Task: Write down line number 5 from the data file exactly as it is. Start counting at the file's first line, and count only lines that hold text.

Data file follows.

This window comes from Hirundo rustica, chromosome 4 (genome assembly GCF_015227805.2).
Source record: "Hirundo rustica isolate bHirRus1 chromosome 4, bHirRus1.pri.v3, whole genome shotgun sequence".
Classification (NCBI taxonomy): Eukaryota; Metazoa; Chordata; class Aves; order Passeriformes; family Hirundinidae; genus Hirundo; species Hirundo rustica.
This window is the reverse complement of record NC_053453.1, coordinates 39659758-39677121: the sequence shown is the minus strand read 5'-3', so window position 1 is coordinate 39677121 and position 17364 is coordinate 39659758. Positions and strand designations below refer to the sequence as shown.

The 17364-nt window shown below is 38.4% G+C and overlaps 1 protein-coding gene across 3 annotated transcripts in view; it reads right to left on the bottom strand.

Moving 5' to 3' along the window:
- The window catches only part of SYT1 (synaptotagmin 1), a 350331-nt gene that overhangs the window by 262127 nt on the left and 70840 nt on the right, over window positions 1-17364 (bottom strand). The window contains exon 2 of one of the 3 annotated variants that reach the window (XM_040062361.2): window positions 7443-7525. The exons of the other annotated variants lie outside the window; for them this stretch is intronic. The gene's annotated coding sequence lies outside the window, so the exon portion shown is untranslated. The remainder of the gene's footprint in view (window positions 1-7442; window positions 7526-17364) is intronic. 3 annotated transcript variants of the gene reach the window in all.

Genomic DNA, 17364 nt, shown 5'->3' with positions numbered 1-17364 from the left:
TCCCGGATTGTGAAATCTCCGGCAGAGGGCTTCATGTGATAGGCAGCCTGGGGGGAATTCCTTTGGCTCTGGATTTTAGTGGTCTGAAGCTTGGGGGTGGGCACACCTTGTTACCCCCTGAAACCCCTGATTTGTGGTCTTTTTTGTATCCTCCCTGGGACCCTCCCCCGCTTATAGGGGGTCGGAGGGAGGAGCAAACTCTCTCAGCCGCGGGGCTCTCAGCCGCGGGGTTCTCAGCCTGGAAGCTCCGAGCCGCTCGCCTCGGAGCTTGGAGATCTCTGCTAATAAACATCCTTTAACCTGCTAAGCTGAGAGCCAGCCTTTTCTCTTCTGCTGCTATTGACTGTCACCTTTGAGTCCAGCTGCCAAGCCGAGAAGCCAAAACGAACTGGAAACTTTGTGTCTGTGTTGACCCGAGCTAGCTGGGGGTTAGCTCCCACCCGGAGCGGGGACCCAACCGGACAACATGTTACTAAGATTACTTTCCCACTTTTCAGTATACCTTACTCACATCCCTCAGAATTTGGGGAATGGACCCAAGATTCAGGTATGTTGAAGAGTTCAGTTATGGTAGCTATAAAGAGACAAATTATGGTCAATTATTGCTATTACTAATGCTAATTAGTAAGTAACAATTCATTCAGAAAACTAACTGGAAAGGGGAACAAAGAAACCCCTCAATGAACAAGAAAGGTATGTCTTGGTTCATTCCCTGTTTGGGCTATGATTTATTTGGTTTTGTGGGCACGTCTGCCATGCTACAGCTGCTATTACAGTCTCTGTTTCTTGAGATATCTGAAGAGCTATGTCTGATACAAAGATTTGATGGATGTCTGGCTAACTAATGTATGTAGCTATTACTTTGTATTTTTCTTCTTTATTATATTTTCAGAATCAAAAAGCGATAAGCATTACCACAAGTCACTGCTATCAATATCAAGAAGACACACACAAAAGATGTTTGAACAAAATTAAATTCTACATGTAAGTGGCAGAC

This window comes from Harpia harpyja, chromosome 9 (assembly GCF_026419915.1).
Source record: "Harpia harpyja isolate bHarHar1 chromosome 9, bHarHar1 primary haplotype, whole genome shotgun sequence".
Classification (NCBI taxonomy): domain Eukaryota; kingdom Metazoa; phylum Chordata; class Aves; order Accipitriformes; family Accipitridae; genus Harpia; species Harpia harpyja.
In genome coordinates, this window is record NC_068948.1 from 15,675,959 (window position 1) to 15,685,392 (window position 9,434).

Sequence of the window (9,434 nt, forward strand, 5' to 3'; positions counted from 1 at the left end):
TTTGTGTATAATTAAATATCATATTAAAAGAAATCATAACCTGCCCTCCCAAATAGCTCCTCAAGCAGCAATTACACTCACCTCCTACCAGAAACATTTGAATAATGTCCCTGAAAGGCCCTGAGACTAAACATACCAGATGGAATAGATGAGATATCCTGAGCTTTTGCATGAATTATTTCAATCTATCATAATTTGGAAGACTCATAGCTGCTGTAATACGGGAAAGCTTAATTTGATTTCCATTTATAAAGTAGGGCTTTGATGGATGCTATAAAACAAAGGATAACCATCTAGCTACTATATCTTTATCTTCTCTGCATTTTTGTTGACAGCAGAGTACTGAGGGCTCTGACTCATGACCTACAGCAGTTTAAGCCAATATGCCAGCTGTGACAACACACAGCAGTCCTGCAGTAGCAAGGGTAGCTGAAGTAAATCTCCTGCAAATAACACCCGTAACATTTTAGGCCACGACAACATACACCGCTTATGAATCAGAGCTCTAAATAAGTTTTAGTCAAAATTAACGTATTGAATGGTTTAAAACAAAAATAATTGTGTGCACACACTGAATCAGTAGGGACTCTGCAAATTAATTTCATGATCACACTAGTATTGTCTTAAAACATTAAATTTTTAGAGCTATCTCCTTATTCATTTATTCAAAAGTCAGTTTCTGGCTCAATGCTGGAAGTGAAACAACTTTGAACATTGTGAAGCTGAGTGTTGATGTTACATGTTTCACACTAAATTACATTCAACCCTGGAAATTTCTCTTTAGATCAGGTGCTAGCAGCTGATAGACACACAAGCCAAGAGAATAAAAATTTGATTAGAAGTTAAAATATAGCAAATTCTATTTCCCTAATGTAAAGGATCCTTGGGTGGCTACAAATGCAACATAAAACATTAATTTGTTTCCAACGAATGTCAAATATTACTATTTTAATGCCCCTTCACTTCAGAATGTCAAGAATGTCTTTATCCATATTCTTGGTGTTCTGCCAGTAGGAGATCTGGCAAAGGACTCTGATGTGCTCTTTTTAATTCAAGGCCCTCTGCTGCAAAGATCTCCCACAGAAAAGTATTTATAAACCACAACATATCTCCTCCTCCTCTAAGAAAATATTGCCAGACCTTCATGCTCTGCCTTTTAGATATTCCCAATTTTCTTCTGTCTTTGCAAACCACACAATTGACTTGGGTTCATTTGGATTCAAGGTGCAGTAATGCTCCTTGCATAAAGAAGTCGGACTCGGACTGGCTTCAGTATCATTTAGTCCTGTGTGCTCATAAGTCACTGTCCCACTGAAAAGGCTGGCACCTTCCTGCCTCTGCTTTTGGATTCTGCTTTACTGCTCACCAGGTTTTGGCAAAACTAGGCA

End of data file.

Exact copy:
The 17364-nt window shown below is 38.4% G+C and overlaps 1 protein-coding gene across 3 annotated transcripts in view; it reads right to left on the bottom strand.